As I watched the debate, I imagined what I would’ve said if I had been asked to debate this topic. I decided I wouldn’t because I would be asked to defend religion in general rather than some specific religion. I might actually agree with Hitchens that religion in general is bad even though Christianity in particular is good.

    I also would’ve been reluctant to debate the topic because of the lack of importance in the conclusion. I think that the only reason anybody should accept or reject a religion is if they have some reason to think the religion is true or false. So it doesn’t really matter if religion is a force for good or evil. Suppose it turns out that religion has caused more good than harm. Does it follow that some specific religion is therefore not true? What will we tell everybody? Should we tell them that they should give up religion in order to make the world a better place even though they think they have good reason to think their religion is true? I don’t think that would have any persuasive power. People aren’t going to give up their religions even if you convince them that religion is bad for the world as long as they still think their religion is true. And it would be wrong-headed of us to ask them to. Likewise, if religion turns out to be a force for good, that is no reason for why anybody should adopt a religion. Hitchens’ whole crusade against religion is wrong-headed, because he rarely ever gives any reason to think religions have false worldviews. He only argues that they are harmful. Blaire, at least, pointed out that you can’t make the world a better place by convincing everybody that religion is bad for the world because people are going to be religious anyway. You can’t get rid of religion. The best you can do is work with it, and try to turn it into a force for good rather than evil. Hitchens is trying to make the world a better place by getting rid of religion, which tactic is doomed to failure, especially because of how he is trying to do it.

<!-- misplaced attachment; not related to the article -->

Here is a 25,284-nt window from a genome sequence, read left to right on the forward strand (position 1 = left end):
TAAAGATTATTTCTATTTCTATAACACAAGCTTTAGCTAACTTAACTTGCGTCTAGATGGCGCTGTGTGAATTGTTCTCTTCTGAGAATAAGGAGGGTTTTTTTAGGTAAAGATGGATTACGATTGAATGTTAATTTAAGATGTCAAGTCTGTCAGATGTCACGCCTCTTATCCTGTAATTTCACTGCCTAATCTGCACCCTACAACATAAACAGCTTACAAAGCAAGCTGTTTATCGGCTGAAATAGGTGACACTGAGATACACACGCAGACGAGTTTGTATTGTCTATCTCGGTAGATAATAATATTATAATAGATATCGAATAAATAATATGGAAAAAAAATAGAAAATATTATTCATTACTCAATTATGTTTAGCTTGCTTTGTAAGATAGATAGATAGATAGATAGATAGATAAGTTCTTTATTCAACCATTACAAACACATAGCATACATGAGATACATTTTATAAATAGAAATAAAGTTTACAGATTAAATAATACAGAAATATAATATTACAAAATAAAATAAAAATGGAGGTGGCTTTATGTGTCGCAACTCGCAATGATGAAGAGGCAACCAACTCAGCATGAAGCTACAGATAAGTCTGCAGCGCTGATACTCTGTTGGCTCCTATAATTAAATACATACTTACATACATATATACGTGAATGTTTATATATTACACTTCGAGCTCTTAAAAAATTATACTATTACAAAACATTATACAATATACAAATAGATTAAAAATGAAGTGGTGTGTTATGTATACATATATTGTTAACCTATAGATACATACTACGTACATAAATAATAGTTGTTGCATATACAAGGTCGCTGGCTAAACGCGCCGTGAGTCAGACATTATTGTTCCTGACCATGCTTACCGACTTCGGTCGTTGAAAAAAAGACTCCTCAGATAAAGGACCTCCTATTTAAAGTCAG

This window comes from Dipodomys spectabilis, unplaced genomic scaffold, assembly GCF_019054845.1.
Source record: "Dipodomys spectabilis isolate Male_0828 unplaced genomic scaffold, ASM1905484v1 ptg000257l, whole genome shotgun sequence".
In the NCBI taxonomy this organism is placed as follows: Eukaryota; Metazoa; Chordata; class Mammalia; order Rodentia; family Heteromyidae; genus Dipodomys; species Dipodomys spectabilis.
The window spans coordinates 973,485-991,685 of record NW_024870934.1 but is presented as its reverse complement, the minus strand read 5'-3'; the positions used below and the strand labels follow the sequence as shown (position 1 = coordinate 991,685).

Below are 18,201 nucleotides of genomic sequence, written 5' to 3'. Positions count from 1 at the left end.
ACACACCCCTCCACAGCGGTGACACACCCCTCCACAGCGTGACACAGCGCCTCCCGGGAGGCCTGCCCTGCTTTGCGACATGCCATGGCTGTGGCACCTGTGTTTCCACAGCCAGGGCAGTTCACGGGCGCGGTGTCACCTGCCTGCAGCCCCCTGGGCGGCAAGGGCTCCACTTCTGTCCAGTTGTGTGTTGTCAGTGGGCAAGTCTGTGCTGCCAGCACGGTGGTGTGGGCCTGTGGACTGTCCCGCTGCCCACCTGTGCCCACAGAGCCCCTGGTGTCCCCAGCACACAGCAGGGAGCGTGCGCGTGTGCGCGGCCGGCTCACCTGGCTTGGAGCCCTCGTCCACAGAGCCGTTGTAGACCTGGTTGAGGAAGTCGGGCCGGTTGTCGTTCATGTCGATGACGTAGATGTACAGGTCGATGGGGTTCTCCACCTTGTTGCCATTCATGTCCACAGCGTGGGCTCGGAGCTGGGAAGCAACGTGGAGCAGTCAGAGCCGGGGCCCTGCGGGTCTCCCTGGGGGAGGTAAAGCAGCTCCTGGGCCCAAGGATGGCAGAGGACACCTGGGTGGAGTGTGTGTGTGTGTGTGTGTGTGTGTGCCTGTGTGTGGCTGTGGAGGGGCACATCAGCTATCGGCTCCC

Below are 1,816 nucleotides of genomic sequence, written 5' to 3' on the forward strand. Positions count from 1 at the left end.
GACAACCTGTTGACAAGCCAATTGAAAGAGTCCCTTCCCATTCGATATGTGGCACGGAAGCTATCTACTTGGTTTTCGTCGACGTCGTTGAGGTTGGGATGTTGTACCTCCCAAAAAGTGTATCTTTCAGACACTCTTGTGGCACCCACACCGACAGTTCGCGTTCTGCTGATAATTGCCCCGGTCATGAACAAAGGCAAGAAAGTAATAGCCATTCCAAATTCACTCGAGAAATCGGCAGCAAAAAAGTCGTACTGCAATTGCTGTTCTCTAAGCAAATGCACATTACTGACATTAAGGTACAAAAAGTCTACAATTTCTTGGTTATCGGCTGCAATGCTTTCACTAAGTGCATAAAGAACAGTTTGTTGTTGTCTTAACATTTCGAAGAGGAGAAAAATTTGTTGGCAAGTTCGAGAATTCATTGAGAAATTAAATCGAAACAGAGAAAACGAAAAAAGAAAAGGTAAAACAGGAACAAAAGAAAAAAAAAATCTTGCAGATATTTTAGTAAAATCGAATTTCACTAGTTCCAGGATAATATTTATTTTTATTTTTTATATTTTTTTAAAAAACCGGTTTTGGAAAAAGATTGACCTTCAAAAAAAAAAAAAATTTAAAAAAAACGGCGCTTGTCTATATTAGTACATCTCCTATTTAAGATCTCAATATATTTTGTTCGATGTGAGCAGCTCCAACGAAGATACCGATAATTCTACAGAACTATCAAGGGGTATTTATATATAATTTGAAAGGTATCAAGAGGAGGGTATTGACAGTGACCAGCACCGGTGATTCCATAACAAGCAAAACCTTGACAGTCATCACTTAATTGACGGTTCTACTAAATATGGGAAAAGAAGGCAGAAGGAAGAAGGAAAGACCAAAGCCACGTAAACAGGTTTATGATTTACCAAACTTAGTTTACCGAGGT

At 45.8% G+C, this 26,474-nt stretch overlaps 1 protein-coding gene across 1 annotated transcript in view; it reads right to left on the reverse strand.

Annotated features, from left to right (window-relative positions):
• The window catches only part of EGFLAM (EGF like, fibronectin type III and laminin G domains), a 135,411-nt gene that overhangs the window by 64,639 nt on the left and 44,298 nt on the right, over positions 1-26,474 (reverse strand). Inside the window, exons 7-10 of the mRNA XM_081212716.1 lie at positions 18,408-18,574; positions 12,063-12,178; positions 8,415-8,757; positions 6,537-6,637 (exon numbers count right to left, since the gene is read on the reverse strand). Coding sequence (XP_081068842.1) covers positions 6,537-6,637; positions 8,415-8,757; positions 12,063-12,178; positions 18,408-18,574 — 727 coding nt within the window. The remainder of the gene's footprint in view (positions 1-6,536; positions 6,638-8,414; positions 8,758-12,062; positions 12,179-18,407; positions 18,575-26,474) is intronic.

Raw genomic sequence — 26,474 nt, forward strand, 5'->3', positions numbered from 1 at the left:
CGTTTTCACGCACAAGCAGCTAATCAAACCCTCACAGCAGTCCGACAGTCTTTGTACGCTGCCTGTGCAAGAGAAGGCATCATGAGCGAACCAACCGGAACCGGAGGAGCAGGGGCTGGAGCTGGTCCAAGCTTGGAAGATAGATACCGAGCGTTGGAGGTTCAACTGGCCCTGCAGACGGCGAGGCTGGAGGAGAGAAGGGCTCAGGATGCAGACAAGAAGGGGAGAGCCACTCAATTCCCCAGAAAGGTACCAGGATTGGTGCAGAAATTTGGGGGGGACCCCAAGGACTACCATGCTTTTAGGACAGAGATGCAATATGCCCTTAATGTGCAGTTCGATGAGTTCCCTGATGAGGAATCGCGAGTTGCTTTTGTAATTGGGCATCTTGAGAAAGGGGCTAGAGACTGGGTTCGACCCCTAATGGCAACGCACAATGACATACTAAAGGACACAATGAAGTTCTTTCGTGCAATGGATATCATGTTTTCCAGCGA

I also imagined how I would argue if I were persuaded to participate in the debate. I would argue that whether the world would be better off with or without religion depends entirely on what religion you’re talking about. In my imagined opening statement, I began talking about possible worlds in which different scenarios obtained. For example, I think a world containing nothing but secular humanists would be better off than a world containing 1/2 religious Aztecs who practiced human sacrifice and 1/2 other people who didn’t have the same strength and resources as the Aztecs. On the other hand, a world containing nothing but Mormons would be better off than a world containing nothing but Marxists. So whether the world is better off with or without religion depends entirely on the religions and whatever alternatives there are.

    After that, I would insist on arguing that the Christian religion, when lived consistently, is a force for good in the world. I would cite specific texts in the New Testament about Christian morality, such as loving your neighbor, doing good to those who harm you, looking after widows and orphans, forgiving, showing patience, kindness, gentleness, and self-control. I would argue that when people live consistently with Christian morals, it produces more good than harm in the world. When Hitchens brought up atrocities that had been committed in the name of Christianity, I would press him to show from the Bible that those people were living consistently with Christian ethics. He would have to deal with the scriptures on an exegetical level, which I don’t think he could do. I would argue that the people were not behaving consistently with Christian ethics and were therefore not representing authentic Christianity. I would then say I was there to defend authentic Christianity, not any aberration of it. I would say that Hitchens had only demonstrated that an aberration of Christianity was bad for the world, which I would agree with, but he had not demonstrated that authentic Christianity was bad for the world. Hitchens would likely point out that other people disagree with my assessment of what authentic Christianity is, and who am I to say that my view is right and everybody else is wrong? I would point out that I had defended my view with the Scriptures, and he was free to dispute it, but he would have to deal with the Scriptures exegetically to do so.